In the Press

Growing up as part of a minority group is not easy, no matter where you live or where you come from. Being part of a minority brings with it many obstacles because the world we all live in and share is one which does not cater for the specific needs of minorities. The policies in place are made for able bodied, heteronormative individuals and anything aimed at rectifying challenges faced by minorities are added on but are rarely factored into the baseline. And while, as individuals, we come from two completely different minority backgrounds, with very different needs and challenges, the fact that we both face challenges makes this a shared struggle. Nevertheless, we are privileged. It may be difficult for some to identify with this, but as human rights activists this is a natural and logical conclusion. Over the years both of us have taken the time to understand the shared challenges faced by different minorities, recognising that it is a shared fight. We are aware that however hard the challenges we face, they are nothing in comparison to other minorities, particularly those who face systematic and institutional challenges due to their race and creed. Malta’s population is ever-changing and with these changes come not only new opportunities, but also new responsibilities. As a nation, we have a responsibility to make sure that we have the right structures in place to deal with our new demographics and our changing faces. These structures must be put in place both at a local and European level in order to ensure that we have the best tools in place to strengthen our resolve. At a local level, Malta’s 2020 Public Consultation on a National Action Plan against Racism and Xenophobia was a good step in identifying the available opportunities for effective change when it comes to tackling racial inequality within society. Nonetheless, we need to move forward. We need to forge ahead and formulate a concrete action plan which effectively tackles the realities that we are currently facing, as well as those which we may face in the future. These plans should be based on the European Union’s standard for tackling discrimination as defined in the EU’s Anti-racism Action Plan 2020-2025, which encourages active engagement within marginalised communities. It also projects the strengthening of equality bodies and better transposition of the EU’s equality framework. But even here, these factors alone are not enough to create the reparations needed to ensure an equal and fair society for all. We (both as Malta and as a European Union) need to tackle racial equality in an intersectional way. It is imperative that we expand Europe’s current tools to ensure that we take on an all-encompassing approach to tackle the discriminations faced by persons of colour and other ethnic minorities. Race is an intersectional issue, just like any other minority issue. Whether we are dealing with disability, LGBTIQ rights or class inequality, people who find themselves within one social category can often find themselves a member of more than one. Thus we need to arm ourselves with the right tools to create a society which caters for all variations within itself. To do this, we need to expand the Race Equality directive on the same lines as the Employment Equality directive, which seeks to combat discrimination on the grounds of age, disability, religion and sexual orientation at the workplace. By adopting an intersectional approach towards the Race Equality Directive and extending its scope to cover the same grounds as we did with the Employment Equality Directive, we can ensure that vulnerable minorities who face discrimination can find resolve in a way which is holistic. It is only by doing this that we can ensure that equality in our European Union is not a postcode lottery. There is much to be done when it comes to achieving racial equality for all ethnicities, which is also why we believe that we need to start to see leaders from all walks of life, especially other minorities, as it is impossible for the world to see minorities as their equals if we are not seen or heard at all. Earlier this year we met during the Labour Party’s LEAD programme. This programme worked towards encouraging more women to enter the political arena because there was the recognition that the world’s parliaments, including the Maltese Parliament were too homogenous and were not fully representative of Malta’s demographics. This programme brought us together as mentee and mentor- and we believe that it should be the basis for more programmes which encourage social minorities into the forefront of politics and decision making. But above all initiatives and frameworks and programmes, what we really need is to get to the root of the debate and recognize that we are all equal on this planet which we must share and thus have a responsibility to create a world which works for all of us.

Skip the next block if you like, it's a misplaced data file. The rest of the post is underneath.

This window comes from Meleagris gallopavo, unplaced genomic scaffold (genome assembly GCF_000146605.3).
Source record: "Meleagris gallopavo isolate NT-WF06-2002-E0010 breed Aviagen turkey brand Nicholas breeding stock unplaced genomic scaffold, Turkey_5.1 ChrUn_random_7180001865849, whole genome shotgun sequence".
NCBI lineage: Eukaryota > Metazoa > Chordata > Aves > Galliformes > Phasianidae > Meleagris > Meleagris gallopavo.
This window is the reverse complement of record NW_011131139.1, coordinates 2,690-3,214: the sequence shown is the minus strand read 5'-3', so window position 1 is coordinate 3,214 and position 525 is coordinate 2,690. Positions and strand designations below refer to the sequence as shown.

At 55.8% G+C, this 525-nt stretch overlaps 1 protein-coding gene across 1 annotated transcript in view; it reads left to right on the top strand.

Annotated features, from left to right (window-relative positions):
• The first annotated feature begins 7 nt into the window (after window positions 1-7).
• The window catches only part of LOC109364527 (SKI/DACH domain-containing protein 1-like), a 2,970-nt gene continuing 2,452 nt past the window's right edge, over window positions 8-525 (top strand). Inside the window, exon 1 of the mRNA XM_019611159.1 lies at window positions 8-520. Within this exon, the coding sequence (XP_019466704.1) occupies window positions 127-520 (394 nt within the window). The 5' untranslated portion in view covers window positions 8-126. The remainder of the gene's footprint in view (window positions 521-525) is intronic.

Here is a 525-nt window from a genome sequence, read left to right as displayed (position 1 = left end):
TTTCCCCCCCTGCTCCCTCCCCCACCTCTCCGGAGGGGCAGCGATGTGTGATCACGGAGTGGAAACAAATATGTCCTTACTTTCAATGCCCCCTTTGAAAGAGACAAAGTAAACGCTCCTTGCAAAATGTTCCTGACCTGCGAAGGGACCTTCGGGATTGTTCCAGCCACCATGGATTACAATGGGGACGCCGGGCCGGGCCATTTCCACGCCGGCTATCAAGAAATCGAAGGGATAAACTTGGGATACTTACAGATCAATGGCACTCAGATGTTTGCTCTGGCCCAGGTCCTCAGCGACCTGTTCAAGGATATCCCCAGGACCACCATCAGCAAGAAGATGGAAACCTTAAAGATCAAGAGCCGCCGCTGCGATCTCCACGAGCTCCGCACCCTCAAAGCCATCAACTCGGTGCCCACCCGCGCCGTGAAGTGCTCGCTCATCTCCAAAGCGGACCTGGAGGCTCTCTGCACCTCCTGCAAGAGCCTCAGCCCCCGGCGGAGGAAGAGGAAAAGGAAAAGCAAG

Christine-Ann Deasey, MEP Cyrus Engerer


MaltaToday

Share

My EP Work

Dashing from one meeting to another, to debating groundbreaking legislation with colleagues, stopping to give interviews to the media, or drafting resolutions - there are truly no two days which are identical at the European Parliament. However, our goal remains constant: to work for a stronger Europe which is just and equal, a Europe which we all are proud to call our home.